Escape from Amsterdam to Utrecht: Centraal museum

To start with: my Favourite of this day is Hendrick ten Brugghen


Yesterday (15-2-2019) opened in the Centraal Museum in Utrecht the exhibition Act II, 12 portraits by artist Joyce Vlaming.

From the museumwebsite: ‘Joyce Vlaming began her project in 2011: carefully portrayin the black ‘extra’s sometimes seen on historical 17the and 18th-century paintings. these boys (sometimes gilrs) are pictured on portraits of the Dutch upper class, in an era where slavery was taken for granted (by the majority of the Europeans ES). It has long been assumed that these background figures were fictional, but research shows that many of these people actually existed.

For this exhibition, Vlaming selected twelve paintings from various private museum collections in the Netherlands, including the Centraal Museum collection. Using photographic techniques she inverted the foreground and background figures, which gives the viewer a very different perspective on the painting. She has also attempted to find as much information as possible about the people portrayed. In this way, twelve anonymous people have their history restored, to some extent.’


The exhibition is part of another exhibition Moed (Courage): What is left unseen

A broader perspective on Centraal Museum’s collection

Website: ‘In recent years, diversity and exclusion have become major topics of research and debate in the world of museums and of culture more generally. How can museums reflect on processes of exclusion and inclusion by revisiting their collections, modes of display and curatorial language? How can the museum be a place open to a multiplicity of publics? And what exactly does diversity entail, and how can we translate this into policy and practice? What does equality look like, for whom and why? And what does difference look like, for whom and why?’ On display:  f.i. work by Iris Kensmil, by Steve Mcqueen and by Nola Hatterman.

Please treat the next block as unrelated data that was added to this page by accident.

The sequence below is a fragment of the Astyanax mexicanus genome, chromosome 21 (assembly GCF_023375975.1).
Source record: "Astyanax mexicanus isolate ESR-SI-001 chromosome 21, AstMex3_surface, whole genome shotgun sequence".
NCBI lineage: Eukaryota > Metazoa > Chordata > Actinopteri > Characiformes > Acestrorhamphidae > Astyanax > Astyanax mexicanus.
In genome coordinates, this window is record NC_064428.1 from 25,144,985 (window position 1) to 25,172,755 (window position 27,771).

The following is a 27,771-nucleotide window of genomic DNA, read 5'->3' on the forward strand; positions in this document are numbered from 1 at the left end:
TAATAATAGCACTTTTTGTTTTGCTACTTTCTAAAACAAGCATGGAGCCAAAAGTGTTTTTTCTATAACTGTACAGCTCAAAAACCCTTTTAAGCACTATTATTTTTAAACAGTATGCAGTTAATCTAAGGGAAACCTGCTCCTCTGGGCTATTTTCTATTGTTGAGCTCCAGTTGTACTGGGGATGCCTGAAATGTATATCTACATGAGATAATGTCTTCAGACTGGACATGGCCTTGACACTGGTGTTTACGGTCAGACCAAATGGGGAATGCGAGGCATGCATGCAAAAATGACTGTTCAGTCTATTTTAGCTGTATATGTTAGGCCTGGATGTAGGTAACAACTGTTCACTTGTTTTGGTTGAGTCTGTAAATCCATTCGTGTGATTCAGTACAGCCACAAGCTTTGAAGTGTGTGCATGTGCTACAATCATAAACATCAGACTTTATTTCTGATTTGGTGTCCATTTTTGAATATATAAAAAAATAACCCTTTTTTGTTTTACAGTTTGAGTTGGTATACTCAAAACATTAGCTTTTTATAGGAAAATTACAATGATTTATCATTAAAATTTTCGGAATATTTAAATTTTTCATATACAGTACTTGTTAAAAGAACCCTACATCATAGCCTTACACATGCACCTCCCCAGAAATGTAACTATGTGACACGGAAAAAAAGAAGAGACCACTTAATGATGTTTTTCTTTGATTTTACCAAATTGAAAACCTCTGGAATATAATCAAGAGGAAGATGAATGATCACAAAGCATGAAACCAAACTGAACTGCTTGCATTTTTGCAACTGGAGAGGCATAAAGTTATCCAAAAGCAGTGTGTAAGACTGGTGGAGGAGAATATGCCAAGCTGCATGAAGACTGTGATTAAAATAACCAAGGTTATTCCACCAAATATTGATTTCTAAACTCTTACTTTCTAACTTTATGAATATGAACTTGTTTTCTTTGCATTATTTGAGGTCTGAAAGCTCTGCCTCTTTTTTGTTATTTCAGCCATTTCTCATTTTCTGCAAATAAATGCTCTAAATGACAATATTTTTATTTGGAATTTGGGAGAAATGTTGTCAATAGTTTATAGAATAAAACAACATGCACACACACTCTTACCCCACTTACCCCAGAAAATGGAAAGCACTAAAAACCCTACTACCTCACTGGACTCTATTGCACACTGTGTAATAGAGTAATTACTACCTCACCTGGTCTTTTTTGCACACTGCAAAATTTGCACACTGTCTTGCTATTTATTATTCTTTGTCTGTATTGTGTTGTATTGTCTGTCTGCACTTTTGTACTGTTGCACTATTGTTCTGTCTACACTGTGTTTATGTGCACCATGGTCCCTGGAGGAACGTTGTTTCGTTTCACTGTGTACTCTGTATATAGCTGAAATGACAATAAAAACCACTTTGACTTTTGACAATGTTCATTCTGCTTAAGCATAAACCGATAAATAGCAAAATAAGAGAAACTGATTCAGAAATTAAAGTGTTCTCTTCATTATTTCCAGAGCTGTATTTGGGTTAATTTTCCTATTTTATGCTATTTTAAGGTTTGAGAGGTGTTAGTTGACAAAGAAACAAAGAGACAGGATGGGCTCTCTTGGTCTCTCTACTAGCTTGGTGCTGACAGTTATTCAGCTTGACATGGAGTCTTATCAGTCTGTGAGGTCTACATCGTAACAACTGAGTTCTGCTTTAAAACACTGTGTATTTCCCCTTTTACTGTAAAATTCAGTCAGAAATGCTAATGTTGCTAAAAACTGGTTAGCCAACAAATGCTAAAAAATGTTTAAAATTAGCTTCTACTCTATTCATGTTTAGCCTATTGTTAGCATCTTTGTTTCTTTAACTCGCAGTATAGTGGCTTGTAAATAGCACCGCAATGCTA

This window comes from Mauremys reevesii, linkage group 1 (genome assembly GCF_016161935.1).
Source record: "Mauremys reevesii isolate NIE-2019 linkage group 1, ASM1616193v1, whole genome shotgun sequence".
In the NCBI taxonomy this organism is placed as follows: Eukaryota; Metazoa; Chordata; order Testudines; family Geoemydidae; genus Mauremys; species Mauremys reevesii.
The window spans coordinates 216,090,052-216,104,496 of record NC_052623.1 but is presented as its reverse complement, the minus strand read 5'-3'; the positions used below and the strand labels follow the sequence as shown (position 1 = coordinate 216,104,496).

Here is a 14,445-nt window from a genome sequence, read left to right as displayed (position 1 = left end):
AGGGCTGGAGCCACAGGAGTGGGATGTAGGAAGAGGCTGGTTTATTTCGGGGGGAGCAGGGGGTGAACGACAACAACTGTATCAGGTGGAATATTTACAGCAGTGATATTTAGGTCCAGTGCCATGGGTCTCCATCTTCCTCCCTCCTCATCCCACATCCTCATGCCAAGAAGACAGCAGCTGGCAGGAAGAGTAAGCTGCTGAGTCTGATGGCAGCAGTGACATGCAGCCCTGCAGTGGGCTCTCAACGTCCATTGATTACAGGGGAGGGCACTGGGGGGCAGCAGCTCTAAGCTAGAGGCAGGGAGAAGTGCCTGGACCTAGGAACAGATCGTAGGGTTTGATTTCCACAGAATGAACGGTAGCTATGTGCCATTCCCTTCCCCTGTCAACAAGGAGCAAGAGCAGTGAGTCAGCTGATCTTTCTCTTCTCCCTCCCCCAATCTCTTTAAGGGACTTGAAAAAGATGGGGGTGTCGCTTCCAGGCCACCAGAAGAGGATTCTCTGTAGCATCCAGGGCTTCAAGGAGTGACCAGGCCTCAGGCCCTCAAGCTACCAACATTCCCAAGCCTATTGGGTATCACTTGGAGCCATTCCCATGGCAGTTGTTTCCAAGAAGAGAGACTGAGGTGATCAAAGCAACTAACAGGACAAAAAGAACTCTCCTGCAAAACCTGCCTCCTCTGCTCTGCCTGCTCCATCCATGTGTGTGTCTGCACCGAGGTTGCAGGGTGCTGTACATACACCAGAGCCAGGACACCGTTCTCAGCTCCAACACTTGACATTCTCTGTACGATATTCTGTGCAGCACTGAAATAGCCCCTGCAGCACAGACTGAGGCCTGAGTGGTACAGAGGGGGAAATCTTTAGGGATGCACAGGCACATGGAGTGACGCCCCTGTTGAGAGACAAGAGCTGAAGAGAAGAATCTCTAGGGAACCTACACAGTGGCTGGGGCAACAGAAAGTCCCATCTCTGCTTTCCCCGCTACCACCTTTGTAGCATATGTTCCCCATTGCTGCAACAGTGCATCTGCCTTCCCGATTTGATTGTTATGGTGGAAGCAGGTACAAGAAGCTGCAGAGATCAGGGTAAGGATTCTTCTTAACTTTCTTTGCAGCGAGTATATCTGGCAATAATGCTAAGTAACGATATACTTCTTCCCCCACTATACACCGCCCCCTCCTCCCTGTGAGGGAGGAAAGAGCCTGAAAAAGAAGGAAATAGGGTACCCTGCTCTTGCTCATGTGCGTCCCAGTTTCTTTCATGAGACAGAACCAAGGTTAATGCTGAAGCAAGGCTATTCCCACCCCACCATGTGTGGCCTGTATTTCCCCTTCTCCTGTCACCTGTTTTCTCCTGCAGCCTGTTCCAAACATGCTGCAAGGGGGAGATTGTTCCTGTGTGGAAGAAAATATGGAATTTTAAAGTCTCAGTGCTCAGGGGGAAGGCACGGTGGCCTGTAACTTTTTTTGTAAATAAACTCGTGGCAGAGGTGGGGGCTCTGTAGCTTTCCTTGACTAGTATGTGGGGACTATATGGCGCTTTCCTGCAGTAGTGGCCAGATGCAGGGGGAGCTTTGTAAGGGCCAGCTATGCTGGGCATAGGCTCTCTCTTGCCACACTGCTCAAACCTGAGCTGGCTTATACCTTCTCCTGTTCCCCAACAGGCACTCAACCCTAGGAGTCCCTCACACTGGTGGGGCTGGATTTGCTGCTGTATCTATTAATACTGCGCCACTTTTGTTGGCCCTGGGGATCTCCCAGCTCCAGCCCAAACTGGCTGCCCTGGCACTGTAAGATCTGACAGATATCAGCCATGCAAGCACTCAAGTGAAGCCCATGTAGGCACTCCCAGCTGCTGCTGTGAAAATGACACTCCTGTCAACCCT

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Also seen in this same museum the blockbuster exhibition:

Utrecht, Caravaggio and Europe.

With the exception of one, all the paintings in this exhibition were created between 1600-1630, which is the core period of the Caravaggist movement.

A review in pictures:



After this Blockbuster visit, I  wandered through the museum in search of surprises and old acquaintances.


See for Joyce Vlaming:

See for the Caravaggist ;

See for Moed:

All photos on this site are not intended for any commercial purpose. I have tried to trace all the rules and rights of all images. As far as I know, these images can be used in this way. If you ar a copyright holder and would like a piece of your work removed or the creditline changed then please do not hesitate to contact me.

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